This week we’re dusting off an oldie but goodie, The Stealth AutoAttendant. If you missed our original column 8 years ago, here’s a quick refresher. When a call comes into your PBX, a generic greeting is played: “Thanks for calling. Please hold a moment while we locate someone to take your call.” Then the call is transferred to an extension or ring group. Stealth comes into play because this is really an AutoAttendant and, while the greeting is played, a caller can press a preassigned key to transfer the call to some other destination. While it’s obviously not a secure method for providing additional phone features to certain callers, it’s nevertheless helpful in opening up additional PBX functionality without making callers feel like they’re dealing with yet another IVR when they call your home or office. Using the 12-button keypad and clever design, features such as conferencing and DISA can be offered while still providing security through added prompts for passwords or PINs.
In addition to releasing GPL voice prompts from Allison Smith, today we’ll show you how to implement this on three different platforms: Incredible PBX 13 with its FreePBX® GPL modules, Incredible PBX for XiVO®, and PBX in a Flash 5 powered by 3CX®.
Stealth AutoAttendant Voice Prompts
Let’s start by getting you the voice prompts to support the Stealth AutoAttendant. What’s included is a copy of the GPL3 license and versions of the voice prompts in both GSM and WAV format. The prompts are identical except one has a two-second pause at the beginning of the prompt. This is helpful to avoid premature playing of the voice prompt when using trunk providers such as Google Voice that take a couple seconds to set up audio on a call. You can experiment with both and see which best meets your own requirements.
For the techies, it’s probably worth documenting how these prompts were created. We started with GSM versions of both our Generic Greeting prompt and the 2-second silence prompt that can be found on most Asterisk® servers. These were then converted to WAV format:
sox 2.gsm -s -b 16 2.wav. Then the WAV files were combined like this:
sox -m 2.wav nv-GenericWelcome.wav nv-GenericWelcome2.wav
Now let’s download the Stealth AutoAttendant prompts to your desktop. The files are available in stealth.zip and stealth.tar.gz format so choose the download that is easiest for you to work with. Once downloaded, unzip or untar the compressed files.
Stealth AutoAttendant with Incredible PBX 13
On the Incredible PBX 13 platform with its FreePBX GPL modules, there are 3 steps to implement the Stealth AutoAttendant. The tricky part in setting up the Stealth AutoAttendant is getting the prompt installed so that it can be used as an Announcement when building an IVR in the GUI. So let’s start there.
1. FreePBX provides a facility for importing existing voice prompts in the GUI. Login as admin to get started. Then go to Admin → System Recordings → Upload and import the generic greeting desired from your desktop. Name the recording and then click Save to add it to your server.
2. Next choose Application → IVR and create a new IVR using the generic greeting as your Announcement. You can follow the IVR Demo template provided with Incredible PBX if you need some hints on how to set up an IVR. Or, better yet, review the Nerd Vittles IVR tutorial.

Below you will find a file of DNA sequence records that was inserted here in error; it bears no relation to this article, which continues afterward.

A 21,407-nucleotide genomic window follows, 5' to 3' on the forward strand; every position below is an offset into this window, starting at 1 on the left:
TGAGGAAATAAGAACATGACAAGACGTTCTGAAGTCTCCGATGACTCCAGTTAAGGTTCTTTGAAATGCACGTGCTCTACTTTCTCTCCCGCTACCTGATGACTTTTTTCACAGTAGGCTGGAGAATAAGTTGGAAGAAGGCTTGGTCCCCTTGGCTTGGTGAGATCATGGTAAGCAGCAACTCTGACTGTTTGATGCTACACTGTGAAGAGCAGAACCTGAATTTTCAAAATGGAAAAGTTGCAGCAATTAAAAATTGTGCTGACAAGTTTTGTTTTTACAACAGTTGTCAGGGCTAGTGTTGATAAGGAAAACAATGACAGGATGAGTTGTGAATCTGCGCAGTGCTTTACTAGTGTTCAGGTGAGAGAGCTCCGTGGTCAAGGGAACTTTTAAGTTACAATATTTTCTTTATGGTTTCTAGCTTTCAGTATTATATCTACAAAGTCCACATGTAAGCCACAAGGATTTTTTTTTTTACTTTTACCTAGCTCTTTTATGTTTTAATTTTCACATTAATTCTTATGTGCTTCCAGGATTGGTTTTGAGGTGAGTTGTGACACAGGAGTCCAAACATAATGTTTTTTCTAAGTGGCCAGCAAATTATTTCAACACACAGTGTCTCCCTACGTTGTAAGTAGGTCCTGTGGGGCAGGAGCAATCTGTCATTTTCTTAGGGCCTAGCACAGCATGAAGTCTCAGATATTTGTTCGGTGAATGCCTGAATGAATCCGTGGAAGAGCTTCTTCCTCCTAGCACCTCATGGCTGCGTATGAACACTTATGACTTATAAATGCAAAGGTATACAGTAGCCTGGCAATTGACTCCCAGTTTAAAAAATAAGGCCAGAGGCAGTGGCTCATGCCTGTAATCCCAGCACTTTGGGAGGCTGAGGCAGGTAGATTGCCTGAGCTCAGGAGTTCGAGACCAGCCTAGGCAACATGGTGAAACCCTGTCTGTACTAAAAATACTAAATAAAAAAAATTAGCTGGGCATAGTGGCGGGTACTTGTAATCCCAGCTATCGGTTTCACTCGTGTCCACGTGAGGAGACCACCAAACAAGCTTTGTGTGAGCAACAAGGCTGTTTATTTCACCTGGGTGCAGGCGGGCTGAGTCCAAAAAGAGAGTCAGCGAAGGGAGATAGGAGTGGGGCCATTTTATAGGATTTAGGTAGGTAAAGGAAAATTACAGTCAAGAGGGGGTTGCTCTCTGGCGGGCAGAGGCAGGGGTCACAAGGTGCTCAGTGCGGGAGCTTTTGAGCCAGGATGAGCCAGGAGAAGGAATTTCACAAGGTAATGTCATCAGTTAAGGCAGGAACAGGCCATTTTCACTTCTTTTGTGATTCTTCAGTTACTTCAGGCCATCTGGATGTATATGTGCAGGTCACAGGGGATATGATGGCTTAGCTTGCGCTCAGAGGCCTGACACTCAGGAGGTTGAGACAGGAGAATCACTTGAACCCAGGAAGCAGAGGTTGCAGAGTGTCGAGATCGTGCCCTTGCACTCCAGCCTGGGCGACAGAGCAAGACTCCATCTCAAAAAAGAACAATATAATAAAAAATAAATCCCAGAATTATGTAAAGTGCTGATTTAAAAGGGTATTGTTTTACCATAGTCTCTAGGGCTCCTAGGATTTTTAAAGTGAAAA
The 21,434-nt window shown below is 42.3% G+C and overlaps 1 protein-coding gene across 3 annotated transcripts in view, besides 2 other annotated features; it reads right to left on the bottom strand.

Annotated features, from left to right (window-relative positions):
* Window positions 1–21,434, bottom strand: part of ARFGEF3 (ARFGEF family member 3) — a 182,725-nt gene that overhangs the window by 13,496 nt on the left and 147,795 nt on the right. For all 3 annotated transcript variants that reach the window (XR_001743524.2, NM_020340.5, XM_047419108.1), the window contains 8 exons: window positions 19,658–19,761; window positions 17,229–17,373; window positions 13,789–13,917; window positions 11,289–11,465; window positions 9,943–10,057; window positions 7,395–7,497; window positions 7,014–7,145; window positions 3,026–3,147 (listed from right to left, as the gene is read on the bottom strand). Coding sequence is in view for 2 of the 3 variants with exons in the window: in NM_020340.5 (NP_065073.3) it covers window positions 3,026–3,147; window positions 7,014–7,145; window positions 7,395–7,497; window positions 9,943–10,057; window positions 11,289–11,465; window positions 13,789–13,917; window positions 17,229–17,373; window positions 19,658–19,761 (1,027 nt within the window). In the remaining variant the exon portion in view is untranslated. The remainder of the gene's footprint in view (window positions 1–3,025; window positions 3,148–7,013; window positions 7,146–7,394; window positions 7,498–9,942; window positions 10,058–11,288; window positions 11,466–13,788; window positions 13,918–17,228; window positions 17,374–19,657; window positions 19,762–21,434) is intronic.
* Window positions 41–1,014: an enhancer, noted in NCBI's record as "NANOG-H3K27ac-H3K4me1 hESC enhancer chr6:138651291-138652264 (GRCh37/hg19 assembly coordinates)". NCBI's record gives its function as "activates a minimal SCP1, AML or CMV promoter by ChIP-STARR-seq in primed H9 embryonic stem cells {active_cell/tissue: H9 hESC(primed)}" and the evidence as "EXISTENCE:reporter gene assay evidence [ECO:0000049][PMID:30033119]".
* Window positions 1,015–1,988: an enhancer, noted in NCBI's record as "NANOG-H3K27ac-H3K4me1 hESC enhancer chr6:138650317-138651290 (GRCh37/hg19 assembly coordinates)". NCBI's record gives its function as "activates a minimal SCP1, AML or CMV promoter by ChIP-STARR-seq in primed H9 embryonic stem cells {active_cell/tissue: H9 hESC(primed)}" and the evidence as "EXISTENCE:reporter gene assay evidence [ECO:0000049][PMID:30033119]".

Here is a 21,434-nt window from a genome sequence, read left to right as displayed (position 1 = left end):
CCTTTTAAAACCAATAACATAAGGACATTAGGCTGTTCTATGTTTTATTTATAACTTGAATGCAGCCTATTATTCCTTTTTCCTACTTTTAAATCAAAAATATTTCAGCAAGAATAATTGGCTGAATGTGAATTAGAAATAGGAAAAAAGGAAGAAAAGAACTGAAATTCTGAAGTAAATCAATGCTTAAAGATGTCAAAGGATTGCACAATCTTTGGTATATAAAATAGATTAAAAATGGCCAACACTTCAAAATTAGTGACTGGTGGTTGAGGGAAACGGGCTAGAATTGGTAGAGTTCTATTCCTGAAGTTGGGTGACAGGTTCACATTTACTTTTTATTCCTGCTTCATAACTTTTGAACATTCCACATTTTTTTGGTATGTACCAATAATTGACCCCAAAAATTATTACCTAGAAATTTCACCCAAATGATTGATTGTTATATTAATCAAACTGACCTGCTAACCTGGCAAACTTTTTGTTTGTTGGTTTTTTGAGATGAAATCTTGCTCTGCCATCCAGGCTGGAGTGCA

3. The final step is to point the Inbound Route for one or more of your DIDs to the Stealth AutoAttendant to take incoming calls. Go to Connectivity → Inbound Routes and set the Destination for the DID to the IVR you just created.
Stealth AutoAttendant with Incredible PBX for XiVO
For those using the Incredible PBX for XiVO platform, the voice prompt for the Stealth AutoAttendant already is in place in /usr/local/share/asterisk/sounds. Just copy it to /var/lib/xivo/sounds/playback in order to use it as a voice prompt with your IVRs:
cp -p /usr/local/share/asterisk/sounds/nv-GenericWelcome.wav \ /var/lib/xivo/sounds/playback/.
Currently, there is no GUI to create IVRs and AutoAttendants with XiVO, but an IVR GUI is in the works so stay tuned. In the meantime, our tutorial and IVR template (ivr-1.conf in /etc/asterisk/extensions_extra.d) will show you how easy it is to create the dialplan code. Just copy it (cp -p) to stealth-aa.conf as a starting point. To use the Stealth AutoAttendant voice prompt, simply change the third line from ivr-Allison and replace it with the new voice prompt: nv-GenericWelcome. It doesn’t get much easier than that.
Finally, using the XiVO GUI, navigate to IPBX → Call Management → Incoming Calls and create a new incoming route for your DID that points to the IVR template you created.
Stealth AutoAttendant with PIAF5 powered by 3CX
On the PIAF5 and 3CX platform, implementing the Stealth AutoAttendant is the easiest of all. It’s all done on a single screen. You get what you pay for. 🙂 Start by logging into the 3CX web portal. When the Dashboard appears, click on Digital Receptionist in the left toolbar. Next click Add. 3CX will automatically assign an extension number for your new IVR, e.g. 800. Assign a new friendly name: Stealth AutoAttendant. Then click the Upload button to upload the WAV prompt from your desktop. Choose the options desired for your Stealth AutoAttendant and designate the DID(s) to use for incoming calls to the Stealth AutoAttendant. In the Destination for no or invalid input, set the Timeout to 2 seconds and choose where to route incoming calls when the caller presses no keys or when the input is invalid. This means the caller has the duration of the greeting plus 2 seconds to press a key and divert the call to another destination. Click OK to save your settings. Told you it’s easy.
Published: Monday, October 31, 2016
Need help with Asterisk? Visit the PBX in a Flash Forum.
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